Oppo Reno 2 features a Gorilla Glass 6 protected AMOLED screen offering 1080×2400 px resolution, which produces a quality display and goes as high as 800 nits in brightness. It is sharp, colorful, and very bright at its mid-levels. We did not face a problem with any type of content both indoors and outdoors; however, some darker scenes in the movie like Captain Marvel may compel you to find some shades if you are out on a sunny day, and here I am talking about quite dark scenes.
There are a couple of display settings to customize the visual experience further though they are limited to only a handful of options.
To sum it up, it’s a massive phone with an immersive display, and to be honest, it can’t be handled with one hand all the time. You must use the second hand for several tasks.
Performance and Battery
Oppo Reno 2 comes with Snapdragon 730G, 8 GB RAM, and 256 GB internal storage. On the software side, Android 9.0 and ColorOS 6.1 run the show and are responsible for all the user interaction.
Although, it looks like an overpriced device for Snapdragon 730G, however, the phone is adequate for most of the resource-intensive tasks.
On AnTuTu, it scored 260374, which is decent, but it is behind 288187 of what the Redmi Note 8 Pro produced with Helio G90T. Nevertheless, it left behind Xiaomi’s device in a few areas.
During our tests, we didn’t note any sluggish behavior while it played everything with ease we threw at it. Only on a few occasions, we noticed it show the slightest lag while switching between Call of Duty and PUBG after an hour-long session, which is not a serious flaw for a phone that processes everything normally.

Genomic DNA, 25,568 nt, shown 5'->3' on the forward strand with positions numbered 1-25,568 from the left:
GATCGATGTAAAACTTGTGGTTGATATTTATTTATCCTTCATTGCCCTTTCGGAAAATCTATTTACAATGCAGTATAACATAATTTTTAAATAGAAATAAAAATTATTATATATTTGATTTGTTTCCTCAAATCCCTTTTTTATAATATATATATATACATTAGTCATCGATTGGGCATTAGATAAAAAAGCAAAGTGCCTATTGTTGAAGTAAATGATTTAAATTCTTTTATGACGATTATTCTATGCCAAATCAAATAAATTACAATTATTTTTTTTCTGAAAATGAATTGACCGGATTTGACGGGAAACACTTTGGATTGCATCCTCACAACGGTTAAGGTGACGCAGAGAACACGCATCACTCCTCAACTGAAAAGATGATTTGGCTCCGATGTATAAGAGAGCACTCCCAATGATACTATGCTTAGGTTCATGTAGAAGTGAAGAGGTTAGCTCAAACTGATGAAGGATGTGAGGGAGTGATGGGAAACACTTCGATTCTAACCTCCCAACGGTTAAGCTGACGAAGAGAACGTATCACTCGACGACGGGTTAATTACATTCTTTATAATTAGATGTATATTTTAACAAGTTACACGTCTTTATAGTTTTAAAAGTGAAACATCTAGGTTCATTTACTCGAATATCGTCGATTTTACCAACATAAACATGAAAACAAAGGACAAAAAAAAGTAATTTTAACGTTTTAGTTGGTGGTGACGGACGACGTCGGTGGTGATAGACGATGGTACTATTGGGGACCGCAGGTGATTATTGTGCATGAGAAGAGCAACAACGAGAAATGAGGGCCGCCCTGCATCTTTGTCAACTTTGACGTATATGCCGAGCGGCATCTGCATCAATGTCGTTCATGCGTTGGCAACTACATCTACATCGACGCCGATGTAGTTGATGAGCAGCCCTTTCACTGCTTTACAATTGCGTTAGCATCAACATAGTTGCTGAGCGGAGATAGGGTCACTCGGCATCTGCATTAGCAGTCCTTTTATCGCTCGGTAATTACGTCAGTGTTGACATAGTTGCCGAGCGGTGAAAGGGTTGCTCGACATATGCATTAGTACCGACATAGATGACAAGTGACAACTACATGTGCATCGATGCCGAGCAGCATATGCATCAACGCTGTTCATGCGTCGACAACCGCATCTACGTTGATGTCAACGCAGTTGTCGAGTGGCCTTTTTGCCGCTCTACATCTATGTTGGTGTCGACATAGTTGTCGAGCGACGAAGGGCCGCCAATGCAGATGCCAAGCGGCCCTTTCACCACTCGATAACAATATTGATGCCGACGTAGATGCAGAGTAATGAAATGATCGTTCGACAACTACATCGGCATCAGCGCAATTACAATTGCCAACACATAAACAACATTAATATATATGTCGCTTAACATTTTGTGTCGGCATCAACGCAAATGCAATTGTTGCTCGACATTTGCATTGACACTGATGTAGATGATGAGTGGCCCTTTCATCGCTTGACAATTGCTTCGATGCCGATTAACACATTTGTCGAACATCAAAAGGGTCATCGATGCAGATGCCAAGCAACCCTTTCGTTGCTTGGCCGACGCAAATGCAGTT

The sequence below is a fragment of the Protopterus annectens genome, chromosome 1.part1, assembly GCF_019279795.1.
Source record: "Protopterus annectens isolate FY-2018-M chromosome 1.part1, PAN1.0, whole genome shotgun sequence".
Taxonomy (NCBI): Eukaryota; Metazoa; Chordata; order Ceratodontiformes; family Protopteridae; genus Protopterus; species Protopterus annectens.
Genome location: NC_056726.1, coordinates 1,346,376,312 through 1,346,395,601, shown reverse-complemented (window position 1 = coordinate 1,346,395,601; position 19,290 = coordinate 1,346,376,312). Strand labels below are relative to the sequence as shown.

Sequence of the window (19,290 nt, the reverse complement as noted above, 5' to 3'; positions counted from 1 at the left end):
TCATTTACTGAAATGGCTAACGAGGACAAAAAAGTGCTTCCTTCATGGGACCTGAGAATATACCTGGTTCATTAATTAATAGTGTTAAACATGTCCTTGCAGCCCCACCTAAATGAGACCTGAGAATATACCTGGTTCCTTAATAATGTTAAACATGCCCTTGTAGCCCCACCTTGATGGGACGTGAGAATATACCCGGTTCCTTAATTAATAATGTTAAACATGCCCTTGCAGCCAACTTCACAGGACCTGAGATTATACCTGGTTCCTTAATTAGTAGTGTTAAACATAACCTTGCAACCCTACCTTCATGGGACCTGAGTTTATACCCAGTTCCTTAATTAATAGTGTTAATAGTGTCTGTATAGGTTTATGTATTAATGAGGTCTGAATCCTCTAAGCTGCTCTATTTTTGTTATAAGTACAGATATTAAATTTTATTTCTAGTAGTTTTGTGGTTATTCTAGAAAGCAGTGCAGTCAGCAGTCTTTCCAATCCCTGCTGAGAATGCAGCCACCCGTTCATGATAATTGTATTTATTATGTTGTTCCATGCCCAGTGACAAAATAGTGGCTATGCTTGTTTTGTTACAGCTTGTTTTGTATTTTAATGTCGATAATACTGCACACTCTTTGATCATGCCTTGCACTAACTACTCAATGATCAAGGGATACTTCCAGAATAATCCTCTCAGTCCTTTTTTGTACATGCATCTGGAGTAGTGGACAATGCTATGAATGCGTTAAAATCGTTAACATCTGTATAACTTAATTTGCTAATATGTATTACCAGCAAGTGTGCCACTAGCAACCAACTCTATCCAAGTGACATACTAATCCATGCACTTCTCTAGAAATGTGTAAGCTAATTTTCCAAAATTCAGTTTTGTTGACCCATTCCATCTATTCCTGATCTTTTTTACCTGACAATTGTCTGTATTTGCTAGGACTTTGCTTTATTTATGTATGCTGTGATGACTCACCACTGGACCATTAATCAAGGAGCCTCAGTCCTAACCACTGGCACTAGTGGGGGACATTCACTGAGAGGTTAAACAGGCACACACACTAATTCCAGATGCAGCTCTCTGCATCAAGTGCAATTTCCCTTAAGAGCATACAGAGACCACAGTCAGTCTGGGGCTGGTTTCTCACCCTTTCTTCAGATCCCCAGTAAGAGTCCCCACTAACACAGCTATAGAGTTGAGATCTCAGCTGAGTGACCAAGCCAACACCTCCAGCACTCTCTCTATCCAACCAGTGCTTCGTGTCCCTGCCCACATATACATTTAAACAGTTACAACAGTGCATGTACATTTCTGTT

Oppo Reno 2 features a 4000 mAh battery and a VOOC Flash charge 3.0. According to the claims of the company, it gets charged 51% in 30 minutes. The result is almost similar during our test, but for the full charge, it took 1 hour and 17 minutes.
Our video playback drained the battery in 12 hours and 47 minutes, which is marginally less than what the company claims. You can have a look at the following video for understanding the battery drain and charging activity.
On average, it can consume between 15 – 16% in an hour with common practices; however, a heavy gaming session can eat up to 24% of the battery, which is really quick. In our four-hour battery test, different apps on the mobile data took away 66% of the battery. Have a look at the following graph for the results.
Reno 2 also claims to conserve power efficiently with the help of its Neural Network Processing, but Oppo phones have this common trait of less than desired battery optimization. However, this phone is among Oppo’s better-performing devices, even better than last year’s F11 Pro and Reno series.
The fast charge can make up to some extent; you definitely need to recharge the phone at the end of the day.
Oppo has been putting a lot of effort into garnishing the selfies with huge megapixels cameras on the front. With the Reno series, the rear cameras have also taken the attention of its designers, or perhaps this series deliberately focus on the camera prowess. Don’t get confused with the triple camera setup of Reno 10X zoom since it was a flagship variant and never saw its sequel as of yet.
Oppo Reno 2 is a considerable upgrade from the previous simple version that only had two lenses on the rear side. The four lenses comprise Sony’s IMX 586 sensor – a 48MP wide-angle primary lens, 8MP ultrawide-angle, 13MP telephoto, and 2MP mono sensor mainly for portraits.
You get a 2x optical zoom and 5x hybrid zoom that is a result of combo processing of 48MP, 8MP, and 13MP lenses in most of the scenarios.
The primary lens is also equipped with AI Noise Reduction – for smoother pictures, OIS, and EIS, which is very active in the video-making section. Oppo has upgraded the video making with the ultra steady mode that works on 1080p 60fps videos and video dynamic zoom for 1080p videos at 30fps. A sound focus feature amplifies the sound as you zoom in.
Reno 2’s rear camera can record up to 4K videos, but stabilization is not available at this resolution, unfortunately.